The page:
Marking refers to the process of placing pattern pieces to maximize the number of patterns that can be cut out of a given piece of fabric in order to make garments.Pattern making is a highly skilled technique which calls for technical ability, sensitivity for design interpretation and a practical understanding of the process technology used by the factory. Industrial pattern making has two basic type


In this page

  1. Pattern Markings
  2. Pre-Layout Markings
  3. Making the marker
  4. General information on the Pattern marking

Pattern Markings

Pattern MarkingOnce the pattern is graded, the fabric must be prepared for cutting. In order to spread the fabric properly, the spreader must know how the pattern pieces will be placed on the fabric. "Marking" refers to the process of placing pattern pieces to maximize the number of patterns that can be cut out of a given piece of fabric. Firms strive for "tight" markers largely because fabric is one of a manufacturer's most significant business costs, often exceeding the cost of labor. Although markers can be made by hand or using CAD software, the computerized method is up to eight times faster. Once a marker is completed, a CAD system can use a plotter to print a full size layout on a long sheet of paper. This layout becomes the guide for the cutter.

Computer software helps the technicians create the optimum fabric layout to suggest so fabric can be used efficiently. Markers, made in accordance to the patterns are attached to the fabric with the help of adhesive stripping or staples. Markers are laid in such a way so that minimum possible fabric gets wasted during cutting operation. After marking the garment manufacturer will get the idea of how much fabric he has to order in advance for the construction of garments. Therefore careful execution is important in this step.

Computer marking is done on speciallized softwares. In computerized marking there is no need of large paper sheets for calculating the yardage, in fact, mathematical calculations are made instead to know how much fabric is required.

Not every marking is on every pattern because some are specific to a certain style or construction technique. Layout and cutting markings don't need to be transferred to the fabric. Construction markings, on the other hand, are very helpful during the sewing process and transferring them to the fabric is a good idea.



Pre-Layout Markings

Pattern Adjustment Lines: Two parallel lines that indicate where you can lengthen or shorten a pattern piece to maintain the original shaping. This should be done before layout.

Waistline Marking: A short solid line that indicates the natural waistline of the wearer. During tissue-fitting, if the waistline is not in the same position as the pattern marking, adjustment may be needed on the Pattern Adjustment Lines.

Making the marker

Marking ToolsMarker making is the creation of cutting temples for the various parts of a garment. This may be done on the card board or paper, the former being more durable. In some cases markers are made on continuous rolls of paper for efficiency.Form all the pattern pieces of varying size, a master marker is made. The marker is the cutting guide or pattern. Lay out made on a sheet or light weight paper the same width asthe fabric. The purpose of the marker is three fold:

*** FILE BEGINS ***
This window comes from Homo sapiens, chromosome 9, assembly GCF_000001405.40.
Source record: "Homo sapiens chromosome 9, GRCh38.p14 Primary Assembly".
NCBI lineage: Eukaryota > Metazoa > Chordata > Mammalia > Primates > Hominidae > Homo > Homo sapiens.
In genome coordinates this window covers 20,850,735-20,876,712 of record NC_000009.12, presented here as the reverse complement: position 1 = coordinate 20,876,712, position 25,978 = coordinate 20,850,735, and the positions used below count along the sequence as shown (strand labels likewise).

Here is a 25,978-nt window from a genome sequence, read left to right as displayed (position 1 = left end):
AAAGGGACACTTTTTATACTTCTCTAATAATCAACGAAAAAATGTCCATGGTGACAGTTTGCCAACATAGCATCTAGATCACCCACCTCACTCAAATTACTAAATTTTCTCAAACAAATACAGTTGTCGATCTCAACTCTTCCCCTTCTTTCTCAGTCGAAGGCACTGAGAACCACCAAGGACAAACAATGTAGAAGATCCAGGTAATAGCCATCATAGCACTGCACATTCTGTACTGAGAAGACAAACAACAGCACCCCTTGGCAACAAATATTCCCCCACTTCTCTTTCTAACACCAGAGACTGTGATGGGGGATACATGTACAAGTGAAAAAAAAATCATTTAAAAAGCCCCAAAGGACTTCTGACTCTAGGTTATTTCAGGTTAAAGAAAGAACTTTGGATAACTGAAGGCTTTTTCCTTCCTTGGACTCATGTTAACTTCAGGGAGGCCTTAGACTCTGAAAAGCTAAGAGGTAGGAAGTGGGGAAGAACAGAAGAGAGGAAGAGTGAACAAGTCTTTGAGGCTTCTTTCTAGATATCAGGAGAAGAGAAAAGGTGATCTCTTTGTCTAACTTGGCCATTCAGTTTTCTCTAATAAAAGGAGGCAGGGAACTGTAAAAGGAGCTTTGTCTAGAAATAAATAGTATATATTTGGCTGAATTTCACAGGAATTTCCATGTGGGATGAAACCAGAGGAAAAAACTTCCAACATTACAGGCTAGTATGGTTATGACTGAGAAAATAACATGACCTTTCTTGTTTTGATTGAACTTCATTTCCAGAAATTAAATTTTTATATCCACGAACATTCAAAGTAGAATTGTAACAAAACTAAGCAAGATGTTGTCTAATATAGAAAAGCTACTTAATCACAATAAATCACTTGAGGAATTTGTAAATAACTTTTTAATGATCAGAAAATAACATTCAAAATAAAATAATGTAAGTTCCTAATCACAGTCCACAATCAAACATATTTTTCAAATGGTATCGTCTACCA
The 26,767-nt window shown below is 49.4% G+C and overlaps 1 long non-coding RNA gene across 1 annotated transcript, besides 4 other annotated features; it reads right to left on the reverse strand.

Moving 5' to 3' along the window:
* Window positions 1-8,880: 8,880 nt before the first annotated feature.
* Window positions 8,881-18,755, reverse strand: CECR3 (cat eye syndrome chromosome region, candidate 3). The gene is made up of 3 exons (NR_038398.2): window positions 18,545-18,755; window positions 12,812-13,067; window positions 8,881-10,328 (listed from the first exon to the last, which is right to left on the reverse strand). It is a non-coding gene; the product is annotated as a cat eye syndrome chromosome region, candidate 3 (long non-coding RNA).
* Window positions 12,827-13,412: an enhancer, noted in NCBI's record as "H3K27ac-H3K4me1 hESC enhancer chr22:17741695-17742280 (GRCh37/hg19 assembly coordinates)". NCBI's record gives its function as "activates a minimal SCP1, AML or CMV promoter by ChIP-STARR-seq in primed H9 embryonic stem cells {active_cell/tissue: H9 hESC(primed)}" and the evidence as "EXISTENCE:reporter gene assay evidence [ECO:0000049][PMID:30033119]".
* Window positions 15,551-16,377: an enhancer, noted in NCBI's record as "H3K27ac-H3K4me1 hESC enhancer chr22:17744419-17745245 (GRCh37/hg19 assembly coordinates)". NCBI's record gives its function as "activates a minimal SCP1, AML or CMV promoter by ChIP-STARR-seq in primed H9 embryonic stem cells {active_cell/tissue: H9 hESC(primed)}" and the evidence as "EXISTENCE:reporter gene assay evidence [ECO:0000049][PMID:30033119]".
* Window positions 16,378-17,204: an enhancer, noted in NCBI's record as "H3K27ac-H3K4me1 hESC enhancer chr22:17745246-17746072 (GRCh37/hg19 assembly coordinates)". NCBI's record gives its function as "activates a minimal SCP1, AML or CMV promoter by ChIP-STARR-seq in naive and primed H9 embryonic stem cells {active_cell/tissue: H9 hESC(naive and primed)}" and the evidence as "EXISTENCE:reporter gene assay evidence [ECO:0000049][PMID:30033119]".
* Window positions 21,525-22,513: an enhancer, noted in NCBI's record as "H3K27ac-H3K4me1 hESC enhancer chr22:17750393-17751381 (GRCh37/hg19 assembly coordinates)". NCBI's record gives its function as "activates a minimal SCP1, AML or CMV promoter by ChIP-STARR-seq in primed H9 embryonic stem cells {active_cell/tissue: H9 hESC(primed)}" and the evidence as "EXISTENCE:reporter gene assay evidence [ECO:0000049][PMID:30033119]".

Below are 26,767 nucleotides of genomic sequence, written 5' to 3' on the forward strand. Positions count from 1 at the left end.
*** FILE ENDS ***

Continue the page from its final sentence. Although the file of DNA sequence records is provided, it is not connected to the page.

• To make a lay out for the cutter to allow
  • To place pattern pieces close together to avoid fabric waste
  • To accommodate the cutting order (ensuring that the correct quantities of each size are cut).

The desire economical use of space is called a tight marker, which utilizes the highest percentage of fabric possible to avoid waste. Patterns are laid out so that each size andcolour is cut as needed (popular sizes are repeated on the marker). Grain direction, one-way prints, plaids, strips, and naps are considered in making the marker.Computerized marker making. Most manufacturers now make their marker on a CAD system or have it made by an outside service. Miniatures of the graded pattern pieces are displayed graphically on the computer screen. The operator can electronically position the pattern pieces in to the most efficient arrangement. Once the marker is completed, a full-scale marker is printed by the plotter on a long sheet of paper.

General information on the Pattern marking

Not every marking is on every pattern because some are specific to a certain style or construction technique. Layout and cutting markings don't need to be transferred to the fabric. Construction markings, on the other hand, are very helpful during the sewing process and transferring them to the fabric is a good idea.

Every pattern piece has general information printed in the center. Each piece is numbered and the number indicates the order in which the pieces are sewn together.

For example:
Skirt Front 1 is joined to Skirt Back 2.

Other helpful information includes:

  • Pattern brand and style number
  • View letter (if there is more than one view)
  • Size
  • Name of the piece (skirt front, sleeve, pleat underlay, etc.) and its number
  • Cutting information (cut one on fold, cut two, etc.)
  • Lining/interfacing information (if applicable)